It seems I'm on a food kick lately...ya get what ya get!
Earlier this week, we got some apples for $0.63/pound, so we turned this:
I've posted about making applesauce before, but the pictures on that post aren't fabulous, so we're gonna do it all over again.
First things first, if you haven't done any canning before, skip on over to the National Center for Home Food Preservation and read up on general canning technique.
And if you're going to process apples with any regularity, invest in a peeler/corer/slicer*. We bought a cheap one at the grocery store several years ago and abused it for a long time and it gave up the ghost when we tried to use it, so we went out to the store and bought the one linked above last week. It's much sturdier and seems like it will last longer. It has a 5 year warranty, anyway. You can peel, core and chop your apples by hand, it just takes a LONG time.
Then it's time to move forward with making the applesauce. 12 pounds of apples will give you about 8 pints (or 4 quarts) of applesauce. Get the appropriate number of jars, plus one more for fudge factor and wash all the jars (we were given a lot of jars by my grandmother and now that we don't have a dishwasher, I've figured out why she had so many wide-mouth ones...it's hard to fit your hand into a narrow mouth jar to wash it!!). Make sure there are no chips or breaks on your jars. Then put the jars in your canner or a very large pot, add water and put it on the stove (the goal is to heat the jars...if you have a dishwasher, you could also run them through a rinse cycle) Time to peel, core and slice those apples. 6 year olds love to do this. When you do a batch at night (because we have three small kids, there's usually not time to do this stuff during normal, daylight hours), you may hear a 6 year old yell tearfully from her bed, "save 2 apples for me to do!!"
Once they've been sliced, I cut them into quarters and cut out any pieces of core that might have been left behind. Then the apples get dumped into a dilute lemon juice mixture to help preserve their color. 1/2c lemon juice in 8 cups water.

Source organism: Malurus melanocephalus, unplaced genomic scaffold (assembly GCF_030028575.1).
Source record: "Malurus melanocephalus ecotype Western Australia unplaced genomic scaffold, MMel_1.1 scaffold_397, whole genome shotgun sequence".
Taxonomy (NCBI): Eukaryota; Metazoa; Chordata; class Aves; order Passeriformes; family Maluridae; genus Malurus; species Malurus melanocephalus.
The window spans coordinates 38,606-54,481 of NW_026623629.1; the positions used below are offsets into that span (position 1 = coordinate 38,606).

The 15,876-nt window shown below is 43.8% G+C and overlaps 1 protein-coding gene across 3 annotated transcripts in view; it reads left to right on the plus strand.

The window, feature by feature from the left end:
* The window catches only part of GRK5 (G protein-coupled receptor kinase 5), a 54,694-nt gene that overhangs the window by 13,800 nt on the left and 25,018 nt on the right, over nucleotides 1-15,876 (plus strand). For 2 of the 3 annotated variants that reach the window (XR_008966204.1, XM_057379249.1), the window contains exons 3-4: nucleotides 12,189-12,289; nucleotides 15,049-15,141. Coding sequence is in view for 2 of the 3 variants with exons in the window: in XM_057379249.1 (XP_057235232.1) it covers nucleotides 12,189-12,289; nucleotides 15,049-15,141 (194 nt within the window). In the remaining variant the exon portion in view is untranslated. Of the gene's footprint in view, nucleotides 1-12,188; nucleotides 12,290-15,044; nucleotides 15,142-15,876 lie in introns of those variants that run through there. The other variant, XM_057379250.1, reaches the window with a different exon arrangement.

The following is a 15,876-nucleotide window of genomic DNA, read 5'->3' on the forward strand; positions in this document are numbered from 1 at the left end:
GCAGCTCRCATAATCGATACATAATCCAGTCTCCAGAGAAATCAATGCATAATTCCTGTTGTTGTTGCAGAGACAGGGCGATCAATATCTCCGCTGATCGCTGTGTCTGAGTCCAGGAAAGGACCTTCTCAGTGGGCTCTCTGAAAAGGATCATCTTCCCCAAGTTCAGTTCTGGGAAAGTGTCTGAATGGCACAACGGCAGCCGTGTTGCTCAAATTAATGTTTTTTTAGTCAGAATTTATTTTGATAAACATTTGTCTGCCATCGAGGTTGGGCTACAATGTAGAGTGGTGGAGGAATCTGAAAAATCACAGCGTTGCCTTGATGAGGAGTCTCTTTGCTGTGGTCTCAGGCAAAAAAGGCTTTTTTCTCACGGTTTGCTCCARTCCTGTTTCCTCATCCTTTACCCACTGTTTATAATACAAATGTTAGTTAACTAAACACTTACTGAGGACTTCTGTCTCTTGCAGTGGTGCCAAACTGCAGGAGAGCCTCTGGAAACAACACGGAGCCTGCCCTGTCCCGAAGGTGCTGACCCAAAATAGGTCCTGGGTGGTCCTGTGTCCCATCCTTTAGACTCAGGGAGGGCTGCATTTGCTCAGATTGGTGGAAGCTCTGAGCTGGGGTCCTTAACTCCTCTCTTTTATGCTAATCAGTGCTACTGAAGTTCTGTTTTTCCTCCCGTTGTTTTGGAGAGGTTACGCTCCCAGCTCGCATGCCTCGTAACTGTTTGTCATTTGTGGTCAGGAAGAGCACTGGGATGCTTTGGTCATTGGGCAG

Then I just scoop the apples out with my hands (fabulous time to catalog every small nick you might have) and put them all in a very large pot over medium heat. Covering the pot helps trap steam and cook the apples faster.
Once they're soft, scoop the apples (leave most of the liquid behind) into a food processor and process until you get the consistency you want
Now it's applesauce. Put it into another pot (because your original pot is still full of apple chunks), add 1/4c lemon juice, and heat until it bubbles (but be careful because it'll sputter at you). You can taste your applesauce now and decide if you want to add sugar or not (depends on what type of apples you used...galas are fine without any sugar, but a lot of other varieties might need some). Add up to 3 cups of sugar until it tastes good to you. This batch was made with Braeburn apples, and I added 1 cup of sugar for every 12 pounds of apples. If you would like spiced applesauce, this is also the time to add it. If you add spices directly, they'll clump and taste bad, so mix them in with some sugar first. You want about 3-4tsp of spices, total. Depends on what you like, but about 2tsp of cinnamon, 1/2 tsp nutmeg, 1/2 tsp all spice and 1/4 tsp cloves is a decent start. Be brave and estimate.
Once the applesauce is bubbling, turn off the heat and ladel the hot applesauce into the hot jars. Put on your lids and bands, and process in a boiling water bath (15 minutes for pints at 0-1,000 elevation; 20 minutes for pints at 1,001-6,000 feet elevation).